The Working Waterfront

First forays with farmed scallops show promising future

High up-front equipment costs, but Maine well-positioned for market niche

Laurie Schreiber
Posted 2019-04-03
Last Modified 2019-04-03

By Laurie Schreiber

Scallop farming in Maine has been in a long period of gestation. But after initial trials to market last year, it’s about ready to debut as a commercial venture.

The young industry leverages technology transfers from counterparts in Japan. And a new analysis shows promising marketing potential for this new aquaculture product.

Stakeholders are studying the “ear hanging” method of cultivation. The technique begins with passive collection of wild spat in collector bags, followed by initial grow-out in “lantern nets”—tiered mesh cylinders that hang in the water from a longline. “Ear hanging” refers to the practice of drilling a small hole in the hinge or “ear” of a scallop, and inserting specialized pins that attach the scallop to rope lines in the water. The scallops grow to market size in a year or two.

Marsden Brewer, a lifelong commercial fisherman in Stonington and president of the recently formed Maine Aquaculture Co-op—a scallop-farming co-op in Tenants Harbor—is an early instigator. He began experimenting by collecting and growing spat in 1998, and has since collaborated with scientists on research. Several years ago, he received an experimental lease permit from the state to grow scallops; he’s also traveled to Japan with fellow fishermen and co-op members to learn about ear hanging.

“Every year has been one piece of the puzzle that slows you down,” said Brewer, speaking as part of a panel at the Maine Fishermen’s Forum on March 2. “But you solve it and move forward.”

Brewer said the market appears to be ripe, with a decent price, for farmed scallops in the 2½- to 3-inch range. Wild-caught scallops already fulfill market demand for sizes of 4 inches and above, he noted.

“The biggest challenge we face right now is cost,” Brewer said. “It’s a big investment.”


Japan is a leader in farmed scallops. Research there began in the 1930s. In the 1990s, Japan’s wild scallop resource declined, prompting renewed focus on aquaculture. Ear hanging is commonly used. 

Maine has long enjoyed a sister-state relationship with Japan’s Aomori Prefecture, resulting in reciprocal visits to help Maine develop scallop aquaculture. Test sites in Maine now make use of Japanese methods and technology. 

According to a market analysis released in January by Coastal Enterprises Inc., the ear hung method has high upfront costs of $100,000 or more for equipment. And it requires labor-intensive research to fine-tune methods to specific sites.

Other challenges include climate change and biotoxins, which could pose environmental threats. And, like any high-end niche market, the industry is vulnerable to recession.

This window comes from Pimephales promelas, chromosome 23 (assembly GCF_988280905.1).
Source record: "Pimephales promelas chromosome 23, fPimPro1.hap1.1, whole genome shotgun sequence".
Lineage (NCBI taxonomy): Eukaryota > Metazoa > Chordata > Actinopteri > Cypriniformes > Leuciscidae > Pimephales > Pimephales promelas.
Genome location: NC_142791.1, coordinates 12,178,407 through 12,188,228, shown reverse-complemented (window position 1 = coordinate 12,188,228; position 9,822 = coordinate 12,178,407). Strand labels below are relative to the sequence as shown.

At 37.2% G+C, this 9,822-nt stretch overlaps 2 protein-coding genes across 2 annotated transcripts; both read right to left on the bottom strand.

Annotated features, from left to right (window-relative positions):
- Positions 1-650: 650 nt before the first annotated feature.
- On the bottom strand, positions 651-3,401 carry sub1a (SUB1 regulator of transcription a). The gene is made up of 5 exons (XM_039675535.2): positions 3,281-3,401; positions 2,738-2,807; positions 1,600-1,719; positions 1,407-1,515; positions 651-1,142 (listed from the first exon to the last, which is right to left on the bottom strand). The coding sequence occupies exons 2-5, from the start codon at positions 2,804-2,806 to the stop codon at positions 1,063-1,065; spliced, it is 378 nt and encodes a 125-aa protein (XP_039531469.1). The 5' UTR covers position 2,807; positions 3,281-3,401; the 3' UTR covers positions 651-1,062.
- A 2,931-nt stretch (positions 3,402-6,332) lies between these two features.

But overall, the analysis says, the outlook is promising, given factors like Maine’s strong brand and its ability to command premium prices, and a regulatory and cultural environment supportive of aquaculture. 

“Consumers are willing to pay more for local food. That positions a farm-raised product nicely,” said CEI Fisheries Project Director Hugh Cowperthwaite. “Generally, the perception of shellfish aquaculture is favorable as a sustainable option.”

Ryan McPherson, owner of Glidden Point Oyster Co. in  Edgecomb, said he sold the co-op’s first farm-raised scallops last year.

“There was an exorbitant amount of work to be done before it could happen,” said McPherson, who described a bootstrap process of leveraging Glidden Point connections, determining inventory, and understanding basic factors like shelf life.

“We just did it by doing it,” he said. “We dealt with chefs who would have a genuine conversation with us and tell us how the product was received and what they were looking for. We’d stage a harvest on Tuesday, then ship to New York, Boston, FedEx around the country overnight. So everything got to the chefs on Wednesday. That worked out well.”

Some chefs didn’t know how to use or store the product, so there was an education push, he said.

“It was very grassroots,” he said. “But chefs felt like they were part of the new product.”

Brewer and his son Bob were instrumental on the harvest side, and even went so far as to gather recipes from Stonington to share with chefs, McPherson said.

“It was received extremely well,” he said. “I think, going forward, next steps include understanding our capabilities. As more farms get involved, each will have its operations and successes. It’s a competitive market. We saw a little bit of competition this year, from bay scallops and foreign imports. But I’m super optimistic that this will win every day of the week.”